Even though I have only recently known about and joined the group, it has played an important role in my life in America outside of the classroom. "Engage the Light" is not just a social activity, it is a shelter for souls from different paths of life to unite and nourish a mutual sense of trust and compassion, which in turn fosters the veteran community's transition into a sustainable development in life. As the daughter of an ARVN Officer, I identified immediately with the veterans and their supporters. The group to me is a humanitarian symbol of the reconciliation process between military and society, between human beings who are often divided and even conflicted by so many factors such as nationality, culture, family profile, academic background, economic situation, career profile, social norms, generational gap, and linguistic, religious, ideological barriers and so on. Our group members' personal experiences about love and life are all different. Our way of thinking about how to fight, how to live, how to work or how to laugh are different. Yet we are bonded by our creativity and compassion in being willing to walk with each other, to listen to each other and to build a sustainable local network of allies and friends. As I am studying about international affairs, engaging in this group is not only a way for me to keep my passion and creativity in photography as a hobby, but also a light for my path to become a more understanding and decent human being who can approach the diverse issues of the contemporary world with integrity, equality and humanity.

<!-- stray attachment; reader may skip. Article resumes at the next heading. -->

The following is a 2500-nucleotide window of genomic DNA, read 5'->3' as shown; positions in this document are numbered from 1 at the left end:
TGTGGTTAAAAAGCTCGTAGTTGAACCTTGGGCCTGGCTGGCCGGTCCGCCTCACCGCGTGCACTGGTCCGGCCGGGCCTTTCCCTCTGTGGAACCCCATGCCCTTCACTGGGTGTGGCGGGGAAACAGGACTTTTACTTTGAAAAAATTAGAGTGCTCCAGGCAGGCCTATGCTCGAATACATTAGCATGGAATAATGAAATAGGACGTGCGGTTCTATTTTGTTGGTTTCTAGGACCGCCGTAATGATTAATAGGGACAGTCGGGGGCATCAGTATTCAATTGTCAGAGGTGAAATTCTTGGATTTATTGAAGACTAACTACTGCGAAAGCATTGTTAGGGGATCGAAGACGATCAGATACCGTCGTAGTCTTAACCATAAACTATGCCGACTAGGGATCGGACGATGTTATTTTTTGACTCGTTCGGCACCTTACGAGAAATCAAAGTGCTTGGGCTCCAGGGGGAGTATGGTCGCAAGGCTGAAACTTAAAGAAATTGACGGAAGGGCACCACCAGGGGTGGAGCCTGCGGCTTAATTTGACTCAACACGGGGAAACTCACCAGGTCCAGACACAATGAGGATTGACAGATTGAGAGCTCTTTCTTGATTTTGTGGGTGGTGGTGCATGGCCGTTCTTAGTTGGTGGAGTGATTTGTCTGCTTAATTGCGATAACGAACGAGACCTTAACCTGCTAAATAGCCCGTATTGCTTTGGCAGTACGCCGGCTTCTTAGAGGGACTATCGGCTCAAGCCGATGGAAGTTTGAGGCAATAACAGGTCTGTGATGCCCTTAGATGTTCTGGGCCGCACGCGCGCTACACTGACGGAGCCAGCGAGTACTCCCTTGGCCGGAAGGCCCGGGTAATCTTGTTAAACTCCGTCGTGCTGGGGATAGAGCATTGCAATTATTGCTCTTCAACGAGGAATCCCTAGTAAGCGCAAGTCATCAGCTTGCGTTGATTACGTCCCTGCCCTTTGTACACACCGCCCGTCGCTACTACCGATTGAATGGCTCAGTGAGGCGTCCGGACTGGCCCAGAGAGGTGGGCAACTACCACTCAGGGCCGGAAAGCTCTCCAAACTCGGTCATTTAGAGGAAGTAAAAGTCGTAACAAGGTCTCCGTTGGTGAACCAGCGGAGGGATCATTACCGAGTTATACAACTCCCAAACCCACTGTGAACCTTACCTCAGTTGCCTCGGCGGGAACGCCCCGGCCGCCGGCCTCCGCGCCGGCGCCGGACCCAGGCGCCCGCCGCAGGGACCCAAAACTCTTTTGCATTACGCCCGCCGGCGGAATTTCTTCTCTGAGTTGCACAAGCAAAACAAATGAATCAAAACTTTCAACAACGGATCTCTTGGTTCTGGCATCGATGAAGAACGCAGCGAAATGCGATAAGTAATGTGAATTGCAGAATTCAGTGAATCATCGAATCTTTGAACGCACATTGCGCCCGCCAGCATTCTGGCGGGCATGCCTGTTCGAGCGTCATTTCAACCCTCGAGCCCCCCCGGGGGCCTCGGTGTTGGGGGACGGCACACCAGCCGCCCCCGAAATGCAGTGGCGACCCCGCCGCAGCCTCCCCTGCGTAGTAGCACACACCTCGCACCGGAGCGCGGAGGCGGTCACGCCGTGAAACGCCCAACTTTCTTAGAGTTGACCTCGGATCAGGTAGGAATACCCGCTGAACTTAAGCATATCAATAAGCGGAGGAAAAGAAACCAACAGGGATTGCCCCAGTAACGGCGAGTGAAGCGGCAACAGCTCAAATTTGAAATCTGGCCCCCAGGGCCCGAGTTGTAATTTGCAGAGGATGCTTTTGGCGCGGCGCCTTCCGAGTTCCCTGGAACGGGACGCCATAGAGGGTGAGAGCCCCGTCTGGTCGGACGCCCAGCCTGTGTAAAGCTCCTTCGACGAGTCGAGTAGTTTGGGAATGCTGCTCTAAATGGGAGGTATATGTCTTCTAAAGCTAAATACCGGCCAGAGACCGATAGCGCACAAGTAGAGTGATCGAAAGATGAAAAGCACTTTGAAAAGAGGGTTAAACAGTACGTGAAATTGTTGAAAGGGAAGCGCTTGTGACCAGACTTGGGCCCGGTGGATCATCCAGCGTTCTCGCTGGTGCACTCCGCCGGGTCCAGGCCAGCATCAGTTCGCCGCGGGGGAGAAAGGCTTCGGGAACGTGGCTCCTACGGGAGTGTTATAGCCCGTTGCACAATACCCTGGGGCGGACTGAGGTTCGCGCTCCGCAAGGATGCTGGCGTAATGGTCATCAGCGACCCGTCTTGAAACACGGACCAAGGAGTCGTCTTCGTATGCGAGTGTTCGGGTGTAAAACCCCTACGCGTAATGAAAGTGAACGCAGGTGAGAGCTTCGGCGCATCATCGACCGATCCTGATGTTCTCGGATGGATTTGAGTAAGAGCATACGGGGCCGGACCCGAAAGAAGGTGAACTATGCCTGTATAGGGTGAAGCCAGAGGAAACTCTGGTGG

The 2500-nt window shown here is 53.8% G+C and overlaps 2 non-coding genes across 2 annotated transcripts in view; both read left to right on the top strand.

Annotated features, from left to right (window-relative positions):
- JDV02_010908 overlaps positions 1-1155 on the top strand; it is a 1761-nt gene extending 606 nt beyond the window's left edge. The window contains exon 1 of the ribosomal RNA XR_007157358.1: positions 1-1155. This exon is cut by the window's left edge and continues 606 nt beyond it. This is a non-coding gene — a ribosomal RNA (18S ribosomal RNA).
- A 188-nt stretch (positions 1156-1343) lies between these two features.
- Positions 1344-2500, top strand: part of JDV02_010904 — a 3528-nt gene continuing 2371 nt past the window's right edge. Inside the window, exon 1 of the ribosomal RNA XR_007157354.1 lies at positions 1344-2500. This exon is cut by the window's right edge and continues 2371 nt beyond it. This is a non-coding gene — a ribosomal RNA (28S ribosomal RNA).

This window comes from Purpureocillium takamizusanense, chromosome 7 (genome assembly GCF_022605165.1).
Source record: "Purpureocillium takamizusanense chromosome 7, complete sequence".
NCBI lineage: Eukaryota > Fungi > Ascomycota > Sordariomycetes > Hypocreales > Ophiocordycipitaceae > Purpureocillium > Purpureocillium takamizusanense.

Q: What are your career plans?
The knowledge I gained from the Master's degree in International Affairs plus the Graduate Certificate in Strategic Studies provided me with a solid background and good beginning to embark on the more challenging journey of the doctoral program ahead. I have not decided which particular topic I will research for my doctorate dissertation, but I know that I want to engage deeper in the field of war and diplomacy, which is a crucial part of international affairs. I view my long-term future goals after gaining my doctorate degree as a wide open horizon with unlimited opportunities. I wish to either become a professor at an international research university or a researcher, analyst or adviser in some international diplomatic capacity, governmental institution, public or private enterprise. No matter what I do or where I work, I want to keep alive the spirit of our university and the legacy of my wonderful professors, colleagues, and friends who have enlightened and contributed to my path to become a more proactive and constructive member of the global village—a place for diversity, integrity, equality and humanity to blossom.
Q: Is there anything that you would like to add about Texas Tech University, your professors, or life in Texas?
I love it here! It means so much to me being able to fulfill my deceased father's dream about studying in America.
Uyen “Carie” Nguyen